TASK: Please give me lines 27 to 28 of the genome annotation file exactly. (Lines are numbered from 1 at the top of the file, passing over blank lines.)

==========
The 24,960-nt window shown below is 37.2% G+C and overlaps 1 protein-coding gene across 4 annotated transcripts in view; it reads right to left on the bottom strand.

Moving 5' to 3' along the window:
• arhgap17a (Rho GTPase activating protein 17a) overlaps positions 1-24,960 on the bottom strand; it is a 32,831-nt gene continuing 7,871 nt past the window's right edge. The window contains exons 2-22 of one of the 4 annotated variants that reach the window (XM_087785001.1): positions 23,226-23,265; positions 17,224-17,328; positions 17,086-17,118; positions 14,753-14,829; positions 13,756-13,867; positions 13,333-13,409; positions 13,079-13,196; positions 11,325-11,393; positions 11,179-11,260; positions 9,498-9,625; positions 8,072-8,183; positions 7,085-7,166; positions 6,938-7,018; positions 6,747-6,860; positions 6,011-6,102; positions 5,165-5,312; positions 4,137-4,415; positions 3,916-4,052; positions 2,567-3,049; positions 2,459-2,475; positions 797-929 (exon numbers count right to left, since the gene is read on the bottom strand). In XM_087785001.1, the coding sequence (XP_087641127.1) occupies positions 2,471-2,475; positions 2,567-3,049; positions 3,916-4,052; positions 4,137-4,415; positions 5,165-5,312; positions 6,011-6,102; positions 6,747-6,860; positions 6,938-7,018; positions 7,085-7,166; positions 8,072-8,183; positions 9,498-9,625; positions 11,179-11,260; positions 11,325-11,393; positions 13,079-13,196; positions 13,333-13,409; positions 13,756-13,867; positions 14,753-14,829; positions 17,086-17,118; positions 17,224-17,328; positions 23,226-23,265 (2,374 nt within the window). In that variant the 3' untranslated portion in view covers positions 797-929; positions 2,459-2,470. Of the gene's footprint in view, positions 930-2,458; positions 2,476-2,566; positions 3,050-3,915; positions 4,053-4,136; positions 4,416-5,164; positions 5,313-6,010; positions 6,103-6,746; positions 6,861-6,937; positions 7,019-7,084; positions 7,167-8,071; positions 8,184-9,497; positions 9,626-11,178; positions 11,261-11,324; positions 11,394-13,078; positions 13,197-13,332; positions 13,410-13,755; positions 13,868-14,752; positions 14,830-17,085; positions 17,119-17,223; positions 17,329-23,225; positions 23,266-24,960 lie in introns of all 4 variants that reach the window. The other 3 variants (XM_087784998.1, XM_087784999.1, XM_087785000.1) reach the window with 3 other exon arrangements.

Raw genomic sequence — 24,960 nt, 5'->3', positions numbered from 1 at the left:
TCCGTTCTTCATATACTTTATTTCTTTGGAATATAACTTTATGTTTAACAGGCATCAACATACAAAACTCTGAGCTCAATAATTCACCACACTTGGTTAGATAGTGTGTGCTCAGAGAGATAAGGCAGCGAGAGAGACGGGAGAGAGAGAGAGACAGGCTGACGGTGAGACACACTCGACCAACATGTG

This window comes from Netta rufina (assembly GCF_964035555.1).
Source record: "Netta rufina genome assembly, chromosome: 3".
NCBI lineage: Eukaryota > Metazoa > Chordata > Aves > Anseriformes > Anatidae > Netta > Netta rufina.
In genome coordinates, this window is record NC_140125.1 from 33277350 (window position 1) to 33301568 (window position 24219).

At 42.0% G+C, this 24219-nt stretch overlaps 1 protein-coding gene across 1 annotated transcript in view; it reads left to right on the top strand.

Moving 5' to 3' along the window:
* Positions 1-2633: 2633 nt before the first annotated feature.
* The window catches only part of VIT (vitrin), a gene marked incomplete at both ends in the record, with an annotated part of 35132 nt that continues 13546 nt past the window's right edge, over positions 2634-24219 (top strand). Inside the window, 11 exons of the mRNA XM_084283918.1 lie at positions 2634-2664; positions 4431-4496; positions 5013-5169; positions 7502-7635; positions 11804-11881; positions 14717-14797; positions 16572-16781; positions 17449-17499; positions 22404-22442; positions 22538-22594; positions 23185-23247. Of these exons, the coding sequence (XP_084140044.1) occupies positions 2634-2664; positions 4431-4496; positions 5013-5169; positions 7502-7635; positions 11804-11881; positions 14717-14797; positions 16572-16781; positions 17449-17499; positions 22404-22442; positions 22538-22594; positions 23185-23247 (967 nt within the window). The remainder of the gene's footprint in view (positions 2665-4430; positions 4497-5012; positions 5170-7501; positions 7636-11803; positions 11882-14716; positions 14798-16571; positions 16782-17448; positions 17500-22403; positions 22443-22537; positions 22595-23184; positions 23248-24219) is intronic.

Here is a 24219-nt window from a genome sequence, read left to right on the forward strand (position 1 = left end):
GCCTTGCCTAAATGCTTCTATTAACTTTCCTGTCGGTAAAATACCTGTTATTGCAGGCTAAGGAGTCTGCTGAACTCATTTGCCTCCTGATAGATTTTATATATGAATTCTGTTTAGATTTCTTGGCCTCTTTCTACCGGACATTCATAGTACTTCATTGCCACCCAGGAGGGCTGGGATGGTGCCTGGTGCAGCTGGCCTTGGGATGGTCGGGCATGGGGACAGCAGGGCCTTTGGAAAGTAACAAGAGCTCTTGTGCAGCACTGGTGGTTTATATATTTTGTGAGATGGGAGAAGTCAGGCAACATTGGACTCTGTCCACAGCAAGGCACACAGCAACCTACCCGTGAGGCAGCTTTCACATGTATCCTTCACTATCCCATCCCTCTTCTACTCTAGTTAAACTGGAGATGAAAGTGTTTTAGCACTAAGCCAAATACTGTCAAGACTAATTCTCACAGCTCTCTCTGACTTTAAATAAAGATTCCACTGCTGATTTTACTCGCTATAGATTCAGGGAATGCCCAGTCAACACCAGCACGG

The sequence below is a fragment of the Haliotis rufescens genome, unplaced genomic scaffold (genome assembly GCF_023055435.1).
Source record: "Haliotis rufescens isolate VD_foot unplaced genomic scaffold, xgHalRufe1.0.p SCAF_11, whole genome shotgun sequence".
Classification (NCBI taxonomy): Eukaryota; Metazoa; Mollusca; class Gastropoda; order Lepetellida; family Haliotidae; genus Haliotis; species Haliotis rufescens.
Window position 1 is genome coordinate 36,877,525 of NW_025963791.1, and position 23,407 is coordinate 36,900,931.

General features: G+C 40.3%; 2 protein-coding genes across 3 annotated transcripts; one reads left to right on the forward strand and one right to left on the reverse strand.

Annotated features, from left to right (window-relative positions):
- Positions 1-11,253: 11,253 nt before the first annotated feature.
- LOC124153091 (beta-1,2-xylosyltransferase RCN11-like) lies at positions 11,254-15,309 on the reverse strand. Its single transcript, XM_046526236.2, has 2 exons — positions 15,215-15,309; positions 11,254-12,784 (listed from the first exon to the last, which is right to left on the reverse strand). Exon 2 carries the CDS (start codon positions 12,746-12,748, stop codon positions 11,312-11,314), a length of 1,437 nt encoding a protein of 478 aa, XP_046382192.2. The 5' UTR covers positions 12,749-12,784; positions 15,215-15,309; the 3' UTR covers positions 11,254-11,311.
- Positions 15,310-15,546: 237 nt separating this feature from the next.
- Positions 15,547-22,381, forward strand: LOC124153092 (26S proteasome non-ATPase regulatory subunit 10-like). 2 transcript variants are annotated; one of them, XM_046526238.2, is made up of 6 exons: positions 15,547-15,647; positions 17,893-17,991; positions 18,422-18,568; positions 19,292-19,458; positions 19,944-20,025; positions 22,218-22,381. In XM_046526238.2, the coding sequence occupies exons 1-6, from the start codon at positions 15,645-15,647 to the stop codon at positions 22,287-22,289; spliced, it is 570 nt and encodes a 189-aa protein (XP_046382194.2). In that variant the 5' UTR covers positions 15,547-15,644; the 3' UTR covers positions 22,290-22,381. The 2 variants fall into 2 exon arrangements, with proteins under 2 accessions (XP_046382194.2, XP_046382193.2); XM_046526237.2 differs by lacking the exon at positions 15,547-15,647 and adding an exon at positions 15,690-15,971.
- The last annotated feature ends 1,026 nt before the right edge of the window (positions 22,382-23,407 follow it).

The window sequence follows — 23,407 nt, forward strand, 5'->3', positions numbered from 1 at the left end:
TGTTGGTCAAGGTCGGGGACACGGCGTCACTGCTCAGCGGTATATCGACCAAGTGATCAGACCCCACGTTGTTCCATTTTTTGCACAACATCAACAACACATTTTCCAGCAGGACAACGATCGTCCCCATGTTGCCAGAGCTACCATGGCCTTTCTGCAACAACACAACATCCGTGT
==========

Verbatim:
The window sequence follows — 23,407 nt, forward strand, 5'->3', positions numbered from 1 at the left end:
TGTTGGTCAAGGTCGGGGACACGGCGTCACTGCTCAGCGGTATATCGACCAAGTGATCAGACCCCACGTTGTTCCATTTTTTGCACAACATCAACAACACATTTTCCAGCAGGACAACGATCGTCCCCATGTTGCCAGAGCTACCATGGCCTTTCTGCAACAACACAACATCCGTGT